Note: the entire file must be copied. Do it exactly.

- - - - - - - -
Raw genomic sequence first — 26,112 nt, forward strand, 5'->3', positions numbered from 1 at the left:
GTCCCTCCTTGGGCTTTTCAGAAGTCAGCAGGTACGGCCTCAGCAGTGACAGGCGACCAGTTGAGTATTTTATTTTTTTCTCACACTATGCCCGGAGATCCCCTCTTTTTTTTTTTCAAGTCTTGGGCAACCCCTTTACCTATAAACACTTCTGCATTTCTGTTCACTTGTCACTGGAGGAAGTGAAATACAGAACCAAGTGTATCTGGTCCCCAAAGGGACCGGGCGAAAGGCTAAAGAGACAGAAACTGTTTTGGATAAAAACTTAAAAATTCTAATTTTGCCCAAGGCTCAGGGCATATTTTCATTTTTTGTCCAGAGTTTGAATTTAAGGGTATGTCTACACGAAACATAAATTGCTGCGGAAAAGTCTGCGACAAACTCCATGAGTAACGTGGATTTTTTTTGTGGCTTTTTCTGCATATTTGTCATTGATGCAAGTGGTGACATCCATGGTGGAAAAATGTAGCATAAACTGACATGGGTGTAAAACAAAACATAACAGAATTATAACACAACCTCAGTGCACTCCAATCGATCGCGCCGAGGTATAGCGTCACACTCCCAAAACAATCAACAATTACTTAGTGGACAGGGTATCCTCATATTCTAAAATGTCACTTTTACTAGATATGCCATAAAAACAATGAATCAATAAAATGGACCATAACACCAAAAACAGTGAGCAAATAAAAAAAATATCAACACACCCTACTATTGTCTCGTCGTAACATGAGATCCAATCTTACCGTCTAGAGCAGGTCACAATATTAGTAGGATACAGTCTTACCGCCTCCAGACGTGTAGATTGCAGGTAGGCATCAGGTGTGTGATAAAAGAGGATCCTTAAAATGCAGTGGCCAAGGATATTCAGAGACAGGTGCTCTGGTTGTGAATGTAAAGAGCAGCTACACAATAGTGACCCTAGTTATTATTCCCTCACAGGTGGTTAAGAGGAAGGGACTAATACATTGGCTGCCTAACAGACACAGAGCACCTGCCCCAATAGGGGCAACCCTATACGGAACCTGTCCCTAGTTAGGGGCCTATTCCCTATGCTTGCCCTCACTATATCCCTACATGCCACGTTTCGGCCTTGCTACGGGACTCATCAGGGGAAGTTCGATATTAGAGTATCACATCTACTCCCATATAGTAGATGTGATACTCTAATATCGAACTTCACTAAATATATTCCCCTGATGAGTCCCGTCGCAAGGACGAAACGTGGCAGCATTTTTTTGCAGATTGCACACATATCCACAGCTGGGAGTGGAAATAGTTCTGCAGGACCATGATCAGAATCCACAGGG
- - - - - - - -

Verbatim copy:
Raw genomic sequence first — 26,112 nt, forward strand, 5'->3', positions numbered from 1 at the left:
GTCCCTCCTTGGGCTTTTCAGAAGTCAGCAGGTACGGCCTCAGCAGTGACAGGCGACCAGTTGAGTATTTTATTTTTTTCTCACACTATGCCCGGAGATCCCCTCTTTTTTTTTTTCAAGTCTTGGGCAACCCCTTTACCTATAAACACTTCTGCATTTCTGTTCACTTGTCACTGGAGGAAGTGAAATACAGAACCAAGTGTATCTGGTCCCCAAAGGGACCGGGCGAAAGGCTAAAGAGACAGAAACTGTTTTGGATAAAAACTTAAAAATTCTAATTTTGCCCAAGGCTCAGGGCATATTTTCATTTTTTGTCCAGAGTTTGAATTTAAGGGTATGTCTACACGAAACATAAATTGCTGCGGAAAAGTCTGCGACAAACTCCATGAGTAACGTGGATTTTTTTTGTGGCTTTTTCTGCATATTTGTCATTGATGCAAGTGGTGACATCCATGGTGGAAAAATGTAGCATAAACTGACATGGGTGTAAAACAAAACATAACAGAATTATAACACAACCTCAGTGCACTCCAATCGATCGCGCCGAGGTATAGCGTCACACTCCCAAAACAATCAACAATTACTTAGTGGACAGGGTATCCTCATATTCTAAAATGTCACTTTTACTAGATATGCCATAAAAACAATGAATCAATAAAATGGACCATAACACCAAAAACAGTGAGCAAATAAAAAAAATATCAACACACCCTACTATTGTCTCGTCGTAACATGAGATCCAATCTTACCGTCTAGAGCAGGTCACAATATTAGTAGGATACAGTCTTACCGCCTCCAGACGTGTAGATTGCAGGTAGGCATCAGGTGTGTGATAAAAGAGGATCCTTAAAATGCAGTGGCCAAGGATATTCAGAGACAGGTGCTCTGGTTGTGAATGTAAAGAGCAGCTACACAATAGTGACCCTAGTTATTATTCCCTCACAGGTGGTTAAGAGGAAGGGACTAATACATTGGCTGCCTAACAGACACAGAGCACCTGCCCCAATAGGGGCAACCCTATACGGAACCTGTCCCTAGTTAGGGGCCTATTCCCTATGCTTGCCCTCACTATATCCCTACATGCCACGTTTCGGCCTTGCTACGGGACTCATCAGGGGAAGTTCGATATTAGAGTATCACATCTACTCCCATATAGTAGATGTGATACTCTAATATCGAACTTCACTAAATATATTCCCCTGATGAGTCCCGTCGCAAGGACGAAACGTGGCAGCATTTTTTTGCAGATTGCACACATATCCACAGCTGGGAGTGGAAATAGTTCTGCAGGACCATGATCAGAATCCACAGGG